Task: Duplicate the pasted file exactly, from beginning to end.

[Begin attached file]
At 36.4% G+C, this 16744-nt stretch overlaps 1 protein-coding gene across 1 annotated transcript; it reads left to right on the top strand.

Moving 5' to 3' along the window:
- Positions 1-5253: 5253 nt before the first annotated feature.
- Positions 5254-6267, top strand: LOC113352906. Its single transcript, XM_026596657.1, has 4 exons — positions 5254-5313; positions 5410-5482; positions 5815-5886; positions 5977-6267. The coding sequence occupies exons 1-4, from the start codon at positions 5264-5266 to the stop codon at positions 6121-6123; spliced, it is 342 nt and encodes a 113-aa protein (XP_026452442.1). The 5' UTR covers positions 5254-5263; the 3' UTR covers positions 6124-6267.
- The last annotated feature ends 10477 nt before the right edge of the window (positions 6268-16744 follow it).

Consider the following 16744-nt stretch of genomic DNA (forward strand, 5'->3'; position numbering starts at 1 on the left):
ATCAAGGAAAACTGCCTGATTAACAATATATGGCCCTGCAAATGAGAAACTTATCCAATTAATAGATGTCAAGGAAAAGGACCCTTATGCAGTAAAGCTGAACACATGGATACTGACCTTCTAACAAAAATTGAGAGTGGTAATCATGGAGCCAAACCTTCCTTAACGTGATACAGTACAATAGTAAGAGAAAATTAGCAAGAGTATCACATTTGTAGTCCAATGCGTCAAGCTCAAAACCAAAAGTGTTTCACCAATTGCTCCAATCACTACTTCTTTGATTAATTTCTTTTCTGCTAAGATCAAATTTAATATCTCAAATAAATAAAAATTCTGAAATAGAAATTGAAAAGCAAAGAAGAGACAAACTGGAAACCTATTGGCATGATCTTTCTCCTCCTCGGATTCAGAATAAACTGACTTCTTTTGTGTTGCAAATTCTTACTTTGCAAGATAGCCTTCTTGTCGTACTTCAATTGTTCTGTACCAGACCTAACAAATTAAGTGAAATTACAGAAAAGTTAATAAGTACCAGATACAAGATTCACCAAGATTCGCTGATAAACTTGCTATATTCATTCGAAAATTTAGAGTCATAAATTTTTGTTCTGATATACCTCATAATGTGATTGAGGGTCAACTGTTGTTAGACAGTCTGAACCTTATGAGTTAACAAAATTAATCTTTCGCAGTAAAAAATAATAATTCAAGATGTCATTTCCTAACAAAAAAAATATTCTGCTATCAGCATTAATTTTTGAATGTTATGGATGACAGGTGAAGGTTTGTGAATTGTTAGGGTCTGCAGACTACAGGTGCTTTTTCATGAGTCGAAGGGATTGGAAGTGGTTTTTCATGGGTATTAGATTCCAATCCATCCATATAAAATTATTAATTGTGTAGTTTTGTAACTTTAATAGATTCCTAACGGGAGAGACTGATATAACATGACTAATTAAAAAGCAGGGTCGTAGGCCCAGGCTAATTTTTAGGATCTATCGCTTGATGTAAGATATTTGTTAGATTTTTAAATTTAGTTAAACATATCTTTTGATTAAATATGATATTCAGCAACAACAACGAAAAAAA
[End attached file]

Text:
At 36.4% G+C, this 16744-nt stretch overlaps 1 protein-coding gene across 1 annotated transcript; it reads left to right on the top strand.

Moving 5' to 3' along the window:
- Positions 1-5253: 5253 nt before the first annotated feature.
- Positions 5254-6267, top strand: LOC113352906. Its single transcript, XM_026596657.1, has 4 exons — positions 5254-5313; positions 5410-5482; positions 5815-5886; positions 5977-6267. The coding sequence occupies exons 1-4, from the start codon at positions 5264-5266 to the stop codon at positions 6121-6123; spliced, it is 342 nt and encodes a 113-aa protein (XP_026452442.1). The 5' UTR covers positions 5254-5263; the 3' UTR covers positions 6124-6267.
- The last annotated feature ends 10477 nt before the right edge of the window (positions 6268-16744 follow it).

Consider the following 16744-nt stretch of genomic DNA (forward strand, 5'->3'; position numbering starts at 1 on the left):
ATCAAGGAAAACTGCCTGATTAACAATATATGGCCCTGCAAATGAGAAACTTATCCAATTAATAGATGTCAAGGAAAAGGACCCTTATGCAGTAAAGCTGAACACATGGATACTGACCTTCTAACAAAAATTGAGAGTGGTAATCATGGAGCCAAACCTTCCTTAACGTGATACAGTACAATAGTAAGAGAAAATTAGCAAGAGTATCACATTTGTAGTCCAATGCGTCAAGCTCAAAACCAAAAGTGTTTCACCAATTGCTCCAATCACTACTTCTTTGATTAATTTCTTTTCTGCTAAGATCAAATTTAATATCTCAAATAAATAAAAATTCTGAAATAGAAATTGAAAAGCAAAGAAGAGACAAACTGGAAACCTATTGGCATGATCTTTCTCCTCCTCGGATTCAGAATAAACTGACTTCTTTTGTGTTGCAAATTCTTACTTTGCAAGATAGCCTTCTTGTCGTACTTCAATTGTTCTGTACCAGACCTAACAAATTAAGTGAAATTACAGAAAAGTTAATAAGTACCAGATACAAGATTCACCAAGATTCGCTGATAAACTTGCTATATTCATTCGAAAATTTAGAGTCATAAATTTTTGTTCTGATATACCTCATAATGTGATTGAGGGTCAACTGTTGTTAGACAGTCTGAACCTTATGAGTTAACAAAATTAATCTTTCGCAGTAAAAAATAATAATTCAAGATGTCATTTCCTAACAAAAAAAATATTCTGCTATCAGCATTAATTTTTGAATGTTATGGATGACAGGTGAAGGTTTGTGAATTGTTAGGGTCTGCAGACTACAGGTGCTTTTTCATGAGTCGAAGGGATTGGAAGTGGTTTTTCATGGGTATTAGATTCCAATCCATCCATATAAAATTATTAATTGTGTAGTTTTGTAACTTTAATAGATTCCTAACGGGAGAGACTGATATAACATGACTAATTAAAAAGCAGGGTCGTAGGCCCAGGCTAATTTTTAGGATCTATCGCTTGATGTAAGATATTTGTTAGATTTTTAAATTTAGTTAAACATATCTTTTGATTAAATATGATATTCAGCAACAACAACGAAAAAAA